It was also clear that although petabytes of data are captured daily during care delivery in the country’s ICUs, most of these data were not being used to generate evidence or to discover new knowledge. The challenge, therefore, was to employ existing technology to collect, archive and organize finely detailed ICU data, resulting in a research resource of enormous potential to create new clinical knowledge, new decision support tools, and new ICU technology. We proposed to develop and make public a “substantial and representative” database gathered from complex medical and surgical ICU patients.

5.2 Data Acquisition

In 2003, with colleagues from academia (Massachusetts Institute of Technology), industry (Philips Medical Systems), and clinical medicine (Beth Israel Deaconess Medical Center, BIDMC) we received NIH (National Institutes of Health) funding to launch the project “Integrating Signals, Models and Reasoning in Critical Care”, a major goal of which was to build a massive critical care research database. The study was approved by the Institutional Review Boards of BIDMC (Boston, MA) and MIT (Cambridge, MA). The requirement for individual patient consent was waived because the study would not impact clinical care and all protected health information was to be de-identified.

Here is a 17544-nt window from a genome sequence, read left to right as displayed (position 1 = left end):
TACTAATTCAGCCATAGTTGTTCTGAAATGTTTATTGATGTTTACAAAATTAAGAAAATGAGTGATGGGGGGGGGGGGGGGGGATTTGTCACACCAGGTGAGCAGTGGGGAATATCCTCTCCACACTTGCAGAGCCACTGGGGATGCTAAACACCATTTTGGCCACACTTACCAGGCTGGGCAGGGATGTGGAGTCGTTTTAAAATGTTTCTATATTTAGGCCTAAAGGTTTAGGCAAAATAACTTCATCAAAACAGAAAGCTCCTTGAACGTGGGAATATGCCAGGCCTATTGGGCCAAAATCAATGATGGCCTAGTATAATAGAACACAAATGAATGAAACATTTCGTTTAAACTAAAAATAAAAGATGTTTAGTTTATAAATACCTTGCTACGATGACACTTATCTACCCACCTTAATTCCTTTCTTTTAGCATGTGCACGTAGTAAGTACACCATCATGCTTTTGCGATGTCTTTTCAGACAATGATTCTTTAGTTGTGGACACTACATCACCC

We set out to collect comprehensive clinical and physiologic data from all ICU patients admitted to the multiple adult medical and surgical ICUs of our hospital (BIDMC). Each patient record began at ICU admission and ended at final discharge from the hospital. The data acquisition process was continuous and invisible to staff. It did not impact the care of patients or methods of monitoring. Three categories of data were collected: clinical data, which were aggregated from ICU information systems and hospital archives; high-resolution physiological data (waveforms and time series of vital signs and alarms obtained from bedside monitors); and death data from Social Security Administration Death Master Files (See Fig. 5.1).